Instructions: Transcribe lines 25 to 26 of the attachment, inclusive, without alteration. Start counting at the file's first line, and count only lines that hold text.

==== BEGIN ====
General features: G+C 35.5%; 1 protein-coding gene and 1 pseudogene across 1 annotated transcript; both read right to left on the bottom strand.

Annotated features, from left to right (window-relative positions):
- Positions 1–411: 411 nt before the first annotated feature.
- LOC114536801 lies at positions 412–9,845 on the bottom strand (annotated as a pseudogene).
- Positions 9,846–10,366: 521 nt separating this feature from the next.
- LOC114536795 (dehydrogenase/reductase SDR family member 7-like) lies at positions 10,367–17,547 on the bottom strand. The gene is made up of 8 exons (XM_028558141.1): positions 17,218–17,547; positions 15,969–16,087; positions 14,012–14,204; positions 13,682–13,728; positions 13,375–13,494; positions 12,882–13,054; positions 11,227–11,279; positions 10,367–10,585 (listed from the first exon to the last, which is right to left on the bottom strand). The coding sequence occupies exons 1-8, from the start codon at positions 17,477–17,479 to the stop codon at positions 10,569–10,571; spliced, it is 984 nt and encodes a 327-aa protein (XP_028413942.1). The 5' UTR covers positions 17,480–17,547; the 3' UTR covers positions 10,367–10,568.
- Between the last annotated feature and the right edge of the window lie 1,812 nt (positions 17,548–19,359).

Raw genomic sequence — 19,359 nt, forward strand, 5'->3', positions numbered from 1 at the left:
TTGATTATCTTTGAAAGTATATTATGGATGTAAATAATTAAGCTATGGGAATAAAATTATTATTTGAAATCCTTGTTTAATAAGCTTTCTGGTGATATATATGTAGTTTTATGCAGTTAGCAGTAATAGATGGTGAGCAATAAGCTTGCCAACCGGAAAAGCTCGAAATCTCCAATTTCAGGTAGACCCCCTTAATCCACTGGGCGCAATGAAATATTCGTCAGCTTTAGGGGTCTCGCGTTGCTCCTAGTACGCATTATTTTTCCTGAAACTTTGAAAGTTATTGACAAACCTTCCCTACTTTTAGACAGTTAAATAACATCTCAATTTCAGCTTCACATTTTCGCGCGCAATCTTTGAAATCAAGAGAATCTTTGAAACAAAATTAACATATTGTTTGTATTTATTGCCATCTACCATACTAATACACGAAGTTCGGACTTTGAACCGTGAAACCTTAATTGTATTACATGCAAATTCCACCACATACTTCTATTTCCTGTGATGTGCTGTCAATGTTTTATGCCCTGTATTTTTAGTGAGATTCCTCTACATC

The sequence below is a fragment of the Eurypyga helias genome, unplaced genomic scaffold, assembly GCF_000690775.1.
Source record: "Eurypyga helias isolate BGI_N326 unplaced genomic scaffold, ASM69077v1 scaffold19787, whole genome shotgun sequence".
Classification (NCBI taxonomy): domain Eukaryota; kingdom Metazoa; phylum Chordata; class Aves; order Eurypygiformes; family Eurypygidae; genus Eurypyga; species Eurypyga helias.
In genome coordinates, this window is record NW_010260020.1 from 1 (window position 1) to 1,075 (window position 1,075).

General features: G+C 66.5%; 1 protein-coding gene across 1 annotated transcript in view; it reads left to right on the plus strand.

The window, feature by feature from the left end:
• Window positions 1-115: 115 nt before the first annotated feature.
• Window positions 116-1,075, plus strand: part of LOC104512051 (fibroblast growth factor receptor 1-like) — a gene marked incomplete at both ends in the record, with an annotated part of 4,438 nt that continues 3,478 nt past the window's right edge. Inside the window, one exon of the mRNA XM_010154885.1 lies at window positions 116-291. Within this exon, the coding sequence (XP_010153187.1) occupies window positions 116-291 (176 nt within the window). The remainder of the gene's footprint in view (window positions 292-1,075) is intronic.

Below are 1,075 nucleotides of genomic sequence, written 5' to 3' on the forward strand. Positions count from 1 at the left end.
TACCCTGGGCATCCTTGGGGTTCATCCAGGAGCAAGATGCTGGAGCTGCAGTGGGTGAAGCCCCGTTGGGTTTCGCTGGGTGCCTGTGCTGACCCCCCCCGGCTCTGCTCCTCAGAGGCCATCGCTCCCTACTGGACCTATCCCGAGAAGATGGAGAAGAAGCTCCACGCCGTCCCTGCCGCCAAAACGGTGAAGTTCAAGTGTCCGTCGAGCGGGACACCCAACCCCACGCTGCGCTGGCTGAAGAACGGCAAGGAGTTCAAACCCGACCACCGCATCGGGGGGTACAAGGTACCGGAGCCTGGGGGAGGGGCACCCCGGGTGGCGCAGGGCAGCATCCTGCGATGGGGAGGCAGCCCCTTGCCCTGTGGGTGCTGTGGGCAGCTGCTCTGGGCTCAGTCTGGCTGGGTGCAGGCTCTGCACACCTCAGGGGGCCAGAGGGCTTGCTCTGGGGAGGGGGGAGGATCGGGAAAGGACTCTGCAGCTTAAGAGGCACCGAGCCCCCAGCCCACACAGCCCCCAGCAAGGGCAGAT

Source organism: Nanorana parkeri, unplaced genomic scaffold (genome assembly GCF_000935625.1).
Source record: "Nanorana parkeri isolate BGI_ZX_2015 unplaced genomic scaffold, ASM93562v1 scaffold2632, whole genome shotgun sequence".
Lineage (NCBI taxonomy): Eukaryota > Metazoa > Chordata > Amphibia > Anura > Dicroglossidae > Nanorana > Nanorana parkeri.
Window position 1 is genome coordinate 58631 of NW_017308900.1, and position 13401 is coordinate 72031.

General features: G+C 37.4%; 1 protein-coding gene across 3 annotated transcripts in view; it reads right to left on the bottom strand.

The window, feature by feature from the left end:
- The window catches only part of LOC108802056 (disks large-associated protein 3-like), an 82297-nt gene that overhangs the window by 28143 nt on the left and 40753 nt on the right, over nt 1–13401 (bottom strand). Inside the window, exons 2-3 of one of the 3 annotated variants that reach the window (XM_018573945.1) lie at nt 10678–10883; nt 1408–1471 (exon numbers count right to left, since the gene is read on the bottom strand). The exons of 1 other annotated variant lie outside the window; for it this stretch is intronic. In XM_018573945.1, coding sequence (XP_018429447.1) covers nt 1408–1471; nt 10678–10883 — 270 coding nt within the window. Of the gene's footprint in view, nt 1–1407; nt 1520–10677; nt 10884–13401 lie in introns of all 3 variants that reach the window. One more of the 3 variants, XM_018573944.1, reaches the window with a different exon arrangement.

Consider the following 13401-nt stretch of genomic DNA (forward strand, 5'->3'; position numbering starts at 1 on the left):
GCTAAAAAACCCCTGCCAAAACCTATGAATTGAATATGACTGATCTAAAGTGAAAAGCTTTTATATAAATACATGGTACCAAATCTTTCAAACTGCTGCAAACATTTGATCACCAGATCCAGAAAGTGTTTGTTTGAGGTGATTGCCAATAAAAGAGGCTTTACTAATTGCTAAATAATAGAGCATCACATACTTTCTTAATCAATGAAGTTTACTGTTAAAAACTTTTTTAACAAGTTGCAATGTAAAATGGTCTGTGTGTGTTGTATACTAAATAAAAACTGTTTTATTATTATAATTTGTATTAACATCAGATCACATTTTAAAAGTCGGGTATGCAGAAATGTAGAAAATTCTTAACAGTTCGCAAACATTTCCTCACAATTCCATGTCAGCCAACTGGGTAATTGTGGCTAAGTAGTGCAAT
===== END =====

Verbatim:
The window, feature by feature from the left end:
- The window catches only part of LOC108802056 (disks large-associated protein 3-like), an 82297-nt gene that overhangs the window by 28143 nt on the left and 40753 nt on the right, over nt 1–13401 (bottom strand). Inside the window, exons 2-3 of one of the 3 annotated variants that reach the window (XM_018573945.1) lie at nt 10678–10883; nt 1408–1471 (exon numbers count right to left, since the gene is read on the bottom strand). The exons of 1 other annotated variant lie outside the window; for it this stretch is intronic. In XM_018573945.1, coding sequence (XP_018429447.1) covers nt 1408–1471; nt 10678–10883 — 270 coding nt within the window. Of the gene's footprint in view, nt 1–1407; nt 1520–10677; nt 10884–13401 lie in introns of all 3 variants that reach the window. One more of the 3 variants, XM_018573944.1, reaches the window with a different exon arrangement.